Heart of the Matter: Virtual anatomy lessons could revolutionize education

Brendan Polley
Friday, July 4, 2014 - 1:22pm
Blake Eligh

A new digital animation technique developed by UTM biomedical communications student Brendan Polley is attracting attention from as far away as Silicon Valley. His work could revolutionize anatomical illustrations for the medical and education communities, and beyond.

Through his recently-completed master's research project, Polley created a new method of depicting three-dimensional anatomical models that are easily manipulated and examined from any angle. The models, which are manipulated with an inexpensive pocket-sized device, are accurate, cost-effective and quick to produce.

Polley’s work solves a perennially difficult problem of biomedical illustration—specifically that in order to examine or document a specimen, it must be taken apart, dissected, or rendered in cross-section or a puzzle-like exploded view.

“When you’re dealing with models of anatomy, there’s no real empty space. Everything sits next to something else—organs, vessels and nerves always sit flush with adjacent structures,” Polley says. “The only way to access those deep structures is to strip away.”

Working with the mammal hearts studied by first year biology students, Polley uses CT scans as templates, and then digitally “paints” on textures with illustration programs. To keep the models from becoming visually cluttered, Polley employs traditional illustration techniques such as shading and reflected light to help denote where the objects are in virtual space. He also adds features such as a glow that grows brighter as the user virtually “touches” different parts of the model. The whole process takes about two weeks.

hands on computer screenUsers virtually manipulate the model using a LeapMotion infrared device that is slightly smaller than a deck of playing cards. Often used in digital gaming, Polley’s project is the first robust application to employ the LeapMotion device for medical use. The device picks up the motion of the users hands and projects it onto the computer screen. As the user moves their hands, virtual hands can grasp and turn the virtual model to examine it from any angle. Users can also select or highlight objects with a simple pointing gesture. The device, which costs about $80, is affordable, portable and intuitive. “Seeing the [virtual] hand respond to your own hand makes the interaction much more realistic,” Polley says. “The field is definitely changing as new technologies become available.”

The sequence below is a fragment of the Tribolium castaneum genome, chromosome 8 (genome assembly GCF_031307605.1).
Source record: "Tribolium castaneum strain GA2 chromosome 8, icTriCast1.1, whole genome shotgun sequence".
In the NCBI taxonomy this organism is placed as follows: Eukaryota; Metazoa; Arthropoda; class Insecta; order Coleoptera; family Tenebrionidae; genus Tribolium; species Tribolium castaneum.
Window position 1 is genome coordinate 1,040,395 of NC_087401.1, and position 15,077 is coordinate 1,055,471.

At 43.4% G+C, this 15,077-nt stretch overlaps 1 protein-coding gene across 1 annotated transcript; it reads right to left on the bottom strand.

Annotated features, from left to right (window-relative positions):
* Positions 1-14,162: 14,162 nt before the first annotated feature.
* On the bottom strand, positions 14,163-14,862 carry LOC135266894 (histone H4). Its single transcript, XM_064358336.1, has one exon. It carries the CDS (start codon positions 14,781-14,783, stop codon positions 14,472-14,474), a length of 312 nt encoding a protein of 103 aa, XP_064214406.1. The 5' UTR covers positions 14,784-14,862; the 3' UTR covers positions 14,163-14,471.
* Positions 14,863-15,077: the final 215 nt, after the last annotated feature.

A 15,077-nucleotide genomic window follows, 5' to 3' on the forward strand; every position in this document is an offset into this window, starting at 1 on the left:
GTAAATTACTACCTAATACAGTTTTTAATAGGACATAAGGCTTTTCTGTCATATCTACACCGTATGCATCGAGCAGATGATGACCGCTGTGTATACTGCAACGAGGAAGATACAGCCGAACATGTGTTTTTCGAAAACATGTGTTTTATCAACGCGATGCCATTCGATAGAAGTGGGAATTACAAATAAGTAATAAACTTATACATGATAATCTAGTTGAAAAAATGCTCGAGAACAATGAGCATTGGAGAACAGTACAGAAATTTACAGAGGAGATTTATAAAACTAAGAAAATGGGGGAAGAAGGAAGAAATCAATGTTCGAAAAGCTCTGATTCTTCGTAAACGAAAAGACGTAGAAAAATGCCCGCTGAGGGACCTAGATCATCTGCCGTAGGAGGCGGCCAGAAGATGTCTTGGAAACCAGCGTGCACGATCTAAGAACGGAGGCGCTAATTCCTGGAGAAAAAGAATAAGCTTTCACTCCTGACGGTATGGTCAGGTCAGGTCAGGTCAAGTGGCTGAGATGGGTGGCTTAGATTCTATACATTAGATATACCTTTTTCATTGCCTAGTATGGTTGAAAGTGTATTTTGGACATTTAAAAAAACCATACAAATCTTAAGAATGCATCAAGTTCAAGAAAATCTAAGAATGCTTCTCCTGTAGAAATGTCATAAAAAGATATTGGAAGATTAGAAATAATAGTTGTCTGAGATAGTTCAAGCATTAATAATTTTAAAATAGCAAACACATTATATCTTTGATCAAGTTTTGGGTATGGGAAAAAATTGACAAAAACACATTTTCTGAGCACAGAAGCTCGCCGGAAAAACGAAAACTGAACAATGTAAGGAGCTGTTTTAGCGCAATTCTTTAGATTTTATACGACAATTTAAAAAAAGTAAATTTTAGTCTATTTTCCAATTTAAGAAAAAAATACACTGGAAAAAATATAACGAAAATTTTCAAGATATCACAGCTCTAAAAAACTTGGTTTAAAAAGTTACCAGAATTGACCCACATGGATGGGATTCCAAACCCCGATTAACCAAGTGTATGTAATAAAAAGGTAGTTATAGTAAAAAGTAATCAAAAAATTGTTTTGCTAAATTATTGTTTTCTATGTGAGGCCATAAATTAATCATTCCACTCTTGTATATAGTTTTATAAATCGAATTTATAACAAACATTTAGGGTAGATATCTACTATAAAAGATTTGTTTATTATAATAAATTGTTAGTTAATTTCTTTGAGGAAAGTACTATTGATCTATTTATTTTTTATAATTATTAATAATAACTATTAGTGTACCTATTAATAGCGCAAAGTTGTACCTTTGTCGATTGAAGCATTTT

Polley intends his models to be used as interactive teaching tools. The hearts include animated blood flow simulations, and he has integrated a quiz component to simulate “bell ringer” tests in the dissection labs. Just like the real-life lab experience, “students have a minute to pin it,” Polley says.

hand pointing to heart on computer screen“Education has always been my passion,” he says. “I want to create enriching and meaningful experiences for students around science,“ says Polley, who holds a BEd from OISE, and an MSc from UTM where he focused on paleontology under the direction of Professor Robert Reisz. Previously, Polley taught high school-level biology and physics for three years. A growing interest in technology and teaching tools led him to create mobile applications to help students study biology terms. It wasn’t long before he decided to take that love of teaching and technology back to school, and he enrolled in UTM’s biomedical communications program.

He is excited by the challenges and possibilities of this new illustration technique. “Biomedical Communications is a really unique program—this is really the only place that something like this can be made,” says Polley of his time at UTM. “Here they understand the value of creating these types of resources, and they have the technical know-how to help you get it done.”

Polley plans to release his work through LeapMotion’s app store, AirSpace,  so anyone could download it and use it. With more development, Polley says that his research could be applied to surgical simulations, distance learning, or to replace or supplement dissections in labs. 

Watch Brendan Polley's application in action: